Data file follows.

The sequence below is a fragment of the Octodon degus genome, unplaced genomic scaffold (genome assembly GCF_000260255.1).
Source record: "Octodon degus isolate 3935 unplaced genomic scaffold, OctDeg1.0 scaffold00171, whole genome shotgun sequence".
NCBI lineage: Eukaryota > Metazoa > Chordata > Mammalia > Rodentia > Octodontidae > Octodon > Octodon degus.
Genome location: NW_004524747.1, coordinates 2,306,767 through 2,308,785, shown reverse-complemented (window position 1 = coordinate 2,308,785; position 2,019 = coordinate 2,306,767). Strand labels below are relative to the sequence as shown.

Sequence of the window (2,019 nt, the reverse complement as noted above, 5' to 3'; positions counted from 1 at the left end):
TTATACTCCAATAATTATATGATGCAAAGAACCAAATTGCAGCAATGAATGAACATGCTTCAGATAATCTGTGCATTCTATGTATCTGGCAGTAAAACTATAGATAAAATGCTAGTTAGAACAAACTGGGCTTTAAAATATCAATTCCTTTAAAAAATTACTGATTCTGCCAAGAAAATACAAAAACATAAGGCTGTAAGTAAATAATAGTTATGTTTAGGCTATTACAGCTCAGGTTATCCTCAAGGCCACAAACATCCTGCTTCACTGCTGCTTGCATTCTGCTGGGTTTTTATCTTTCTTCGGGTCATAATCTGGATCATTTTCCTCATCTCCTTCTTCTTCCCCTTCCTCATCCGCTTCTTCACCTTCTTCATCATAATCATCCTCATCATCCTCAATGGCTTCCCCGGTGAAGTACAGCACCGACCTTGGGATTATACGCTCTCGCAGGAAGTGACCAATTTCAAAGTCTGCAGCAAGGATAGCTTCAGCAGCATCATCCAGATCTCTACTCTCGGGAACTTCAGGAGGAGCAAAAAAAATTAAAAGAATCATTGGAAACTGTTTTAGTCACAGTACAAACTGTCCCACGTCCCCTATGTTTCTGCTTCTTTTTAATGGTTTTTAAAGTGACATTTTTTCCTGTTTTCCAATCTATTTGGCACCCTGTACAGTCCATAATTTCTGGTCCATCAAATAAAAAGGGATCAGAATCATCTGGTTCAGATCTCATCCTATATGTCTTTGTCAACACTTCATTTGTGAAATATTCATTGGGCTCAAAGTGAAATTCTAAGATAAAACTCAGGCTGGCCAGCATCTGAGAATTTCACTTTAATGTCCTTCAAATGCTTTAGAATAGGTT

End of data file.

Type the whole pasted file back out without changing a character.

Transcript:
The sequence below is a fragment of the Octodon degus genome, unplaced genomic scaffold (genome assembly GCF_000260255.1).
Source record: "Octodon degus isolate 3935 unplaced genomic scaffold, OctDeg1.0 scaffold00171, whole genome shotgun sequence".
NCBI lineage: Eukaryota > Metazoa > Chordata > Mammalia > Rodentia > Octodontidae > Octodon > Octodon degus.
Genome location: NW_004524747.1, coordinates 2,306,767 through 2,308,785, shown reverse-complemented (window position 1 = coordinate 2,308,785; position 2,019 = coordinate 2,306,767). Strand labels below are relative to the sequence as shown.

Sequence of the window (2,019 nt, the reverse complement as noted above, 5' to 3'; positions counted from 1 at the left end):
TTATACTCCAATAATTATATGATGCAAAGAACCAAATTGCAGCAATGAATGAACATGCTTCAGATAATCTGTGCATTCTATGTATCTGGCAGTAAAACTATAGATAAAATGCTAGTTAGAACAAACTGGGCTTTAAAATATCAATTCCTTTAAAAAATTACTGATTCTGCCAAGAAAATACAAAAACATAAGGCTGTAAGTAAATAATAGTTATGTTTAGGCTATTACAGCTCAGGTTATCCTCAAGGCCACAAACATCCTGCTTCACTGCTGCTTGCATTCTGCTGGGTTTTTATCTTTCTTCGGGTCATAATCTGGATCATTTTCCTCATCTCCTTCTTCTTCCCCTTCCTCATCCGCTTCTTCACCTTCTTCATCATAATCATCCTCATCATCCTCAATGGCTTCCCCGGTGAAGTACAGCACCGACCTTGGGATTATACGCTCTCGCAGGAAGTGACCAATTTCAAAGTCTGCAGCAAGGATAGCTTCAGCAGCATCATCCAGATCTCTACTCTCGGGAACTTCAGGAGGAGCAAAAAAAATTAAAAGAATCATTGGAAACTGTTTTAGTCACAGTACAAACTGTCCCACGTCCCCTATGTTTCTGCTTCTTTTTAATGGTTTTTAAAGTGACATTTTTTCCTGTTTTCCAATCTATTTGGCACCCTGTACAGTCCATAATTTCTGGTCCATCAAATAAAAAGGGATCAGAATCATCTGGTTCAGATCTCATCCTATATGTCTTTGTCAACACTTCATTTGTGAAATATTCATTGGGCTCAAAGTGAAATTCTAAGATAAAACTCAGGCTGGCCAGCATCTGAGAATTTCACTTTAATGTCCTTCAAATGCTTTAGAATAGGTT